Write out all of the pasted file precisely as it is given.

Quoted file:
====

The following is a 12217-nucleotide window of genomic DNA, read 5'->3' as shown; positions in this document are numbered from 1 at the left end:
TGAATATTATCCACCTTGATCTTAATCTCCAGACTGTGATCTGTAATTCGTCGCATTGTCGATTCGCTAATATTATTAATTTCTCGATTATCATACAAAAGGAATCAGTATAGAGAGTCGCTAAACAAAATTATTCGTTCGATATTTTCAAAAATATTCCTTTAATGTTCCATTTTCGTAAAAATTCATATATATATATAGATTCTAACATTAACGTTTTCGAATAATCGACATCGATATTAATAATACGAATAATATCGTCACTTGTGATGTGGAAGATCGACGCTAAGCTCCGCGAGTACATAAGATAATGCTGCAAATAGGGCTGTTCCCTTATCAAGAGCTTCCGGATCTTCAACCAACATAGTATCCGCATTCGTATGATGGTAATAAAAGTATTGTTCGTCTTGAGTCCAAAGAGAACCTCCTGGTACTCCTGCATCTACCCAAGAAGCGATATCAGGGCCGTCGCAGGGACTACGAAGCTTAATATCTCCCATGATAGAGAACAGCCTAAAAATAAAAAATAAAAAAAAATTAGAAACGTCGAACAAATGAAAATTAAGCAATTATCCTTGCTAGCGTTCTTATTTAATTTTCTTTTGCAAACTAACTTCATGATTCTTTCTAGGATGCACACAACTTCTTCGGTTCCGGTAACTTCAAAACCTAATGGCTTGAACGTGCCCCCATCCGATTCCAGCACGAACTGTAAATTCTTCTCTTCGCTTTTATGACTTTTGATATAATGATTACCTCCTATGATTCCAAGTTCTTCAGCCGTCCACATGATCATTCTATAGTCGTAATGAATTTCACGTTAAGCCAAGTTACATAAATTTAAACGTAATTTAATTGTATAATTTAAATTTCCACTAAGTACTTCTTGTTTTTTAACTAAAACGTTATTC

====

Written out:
The following is a 12217-nucleotide window of genomic DNA, read 5'->3' as shown; positions in this document are numbered from 1 at the left end:
TGAATATTATCCACCTTGATCTTAATCTCCAGACTGTGATCTGTAATTCGTCGCATTGTCGATTCGCTAATATTATTAATTTCTCGATTATCATACAAAAGGAATCAGTATAGAGAGTCGCTAAACAAAATTATTCGTTCGATATTTTCAAAAATATTCCTTTAATGTTCCATTTTCGTAAAAATTCATATATATATATAGATTCTAACATTAACGTTTTCGAATAATCGACATCGATATTAATAATACGAATAATATCGTCACTTGTGATGTGGAAGATCGACGCTAAGCTCCGCGAGTACATAAGATAATGCTGCAAATAGGGCTGTTCCCTTATCAAGAGCTTCCGGATCTTCAACCAACATAGTATCCGCATTCGTATGATGGTAATAAAAGTATTGTTCGTCTTGAGTCCAAAGAGAACCTCCTGGTACTCCTGCATCTACCCAAGAAGCGATATCAGGGCCGTCGCAGGGACTACGAAGCTTAATATCTCCCATGATAGAGAACAGCCTAAAAATAAAAAATAAAAAAAAATTAGAAACGTCGAACAAATGAAAATTAAGCAATTATCCTTGCTAGCGTTCTTATTTAATTTTCTTTTGCAAACTAACTTCATGATTCTTTCTAGGATGCACACAACTTCTTCGGTTCCGGTAACTTCAAAACCTAATGGCTTGAACGTGCCCCCATCCGATTCCAGCACGAACTGTAAATTCTTCTCTTCGCTTTTATGACTTTTGATATAATGATTACCTCCTATGATTCCAAGTTCTTCAGCCGTCCACATGATCATTCTATAGTCGTAATGAATTTCACGTTAAGCCAAGTTACATAAATTTAAACGTAATTTAATTGTATAATTTAAATTTCCACTAAGTACTTCTTGTTTTTTAACTAAAACGTTATTC